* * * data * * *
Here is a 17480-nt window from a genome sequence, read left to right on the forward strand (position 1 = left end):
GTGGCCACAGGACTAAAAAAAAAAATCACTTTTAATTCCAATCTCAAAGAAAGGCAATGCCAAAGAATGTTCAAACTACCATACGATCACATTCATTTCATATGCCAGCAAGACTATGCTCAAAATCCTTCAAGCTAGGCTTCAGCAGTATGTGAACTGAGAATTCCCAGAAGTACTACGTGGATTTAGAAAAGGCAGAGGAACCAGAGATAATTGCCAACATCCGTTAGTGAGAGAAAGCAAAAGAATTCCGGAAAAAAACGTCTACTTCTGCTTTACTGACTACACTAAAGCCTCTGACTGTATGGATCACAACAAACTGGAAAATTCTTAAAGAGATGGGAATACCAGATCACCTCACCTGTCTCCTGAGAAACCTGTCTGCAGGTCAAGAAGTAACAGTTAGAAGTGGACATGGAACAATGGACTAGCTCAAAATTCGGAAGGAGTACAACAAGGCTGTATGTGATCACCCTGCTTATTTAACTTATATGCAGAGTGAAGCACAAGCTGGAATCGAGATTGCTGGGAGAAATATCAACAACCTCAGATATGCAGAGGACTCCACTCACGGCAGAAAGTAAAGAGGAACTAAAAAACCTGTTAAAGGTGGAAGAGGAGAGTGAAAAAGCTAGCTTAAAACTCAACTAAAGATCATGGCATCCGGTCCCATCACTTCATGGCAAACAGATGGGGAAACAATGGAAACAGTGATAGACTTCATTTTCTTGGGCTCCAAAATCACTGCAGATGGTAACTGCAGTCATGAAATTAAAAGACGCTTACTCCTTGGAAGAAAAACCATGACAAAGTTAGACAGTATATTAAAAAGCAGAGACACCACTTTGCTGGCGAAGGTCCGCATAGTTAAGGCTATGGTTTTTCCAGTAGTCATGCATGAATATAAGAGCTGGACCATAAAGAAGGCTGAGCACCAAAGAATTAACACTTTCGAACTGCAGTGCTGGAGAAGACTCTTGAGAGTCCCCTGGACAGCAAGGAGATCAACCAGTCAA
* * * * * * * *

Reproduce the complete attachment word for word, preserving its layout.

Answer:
Here is a 17480-nt window from a genome sequence, read left to right on the forward strand (position 1 = left end):
GTGGCCACAGGACTAAAAAAAAAAATCACTTTTAATTCCAATCTCAAAGAAAGGCAATGCCAAAGAATGTTCAAACTACCATACGATCACATTCATTTCATATGCCAGCAAGACTATGCTCAAAATCCTTCAAGCTAGGCTTCAGCAGTATGTGAACTGAGAATTCCCAGAAGTACTACGTGGATTTAGAAAAGGCAGAGGAACCAGAGATAATTGCCAACATCCGTTAGTGAGAGAAAGCAAAAGAATTCCGGAAAAAAACGTCTACTTCTGCTTTACTGACTACACTAAAGCCTCTGACTGTATGGATCACAACAAACTGGAAAATTCTTAAAGAGATGGGAATACCAGATCACCTCACCTGTCTCCTGAGAAACCTGTCTGCAGGTCAAGAAGTAACAGTTAGAAGTGGACATGGAACAATGGACTAGCTCAAAATTCGGAAGGAGTACAACAAGGCTGTATGTGATCACCCTGCTTATTTAACTTATATGCAGAGTGAAGCACAAGCTGGAATCGAGATTGCTGGGAGAAATATCAACAACCTCAGATATGCAGAGGACTCCACTCACGGCAGAAAGTAAAGAGGAACTAAAAAACCTGTTAAAGGTGGAAGAGGAGAGTGAAAAAGCTAGCTTAAAACTCAACTAAAGATCATGGCATCCGGTCCCATCACTTCATGGCAAACAGATGGGGAAACAATGGAAACAGTGATAGACTTCATTTTCTTGGGCTCCAAAATCACTGCAGATGGTAACTGCAGTCATGAAATTAAAAGACGCTTACTCCTTGGAAGAAAAACCATGACAAAGTTAGACAGTATATTAAAAAGCAGAGACACCACTTTGCTGGCGAAGGTCCGCATAGTTAAGGCTATGGTTTTTCCAGTAGTCATGCATGAATATAAGAGCTGGACCATAAAGAAGGCTGAGCACCAAAGAATTAACACTTTCGAACTGCAGTGCTGGAGAAGACTCTTGAGAGTCCCCTGGACAGCAAGGAGATCAACCAGTCAA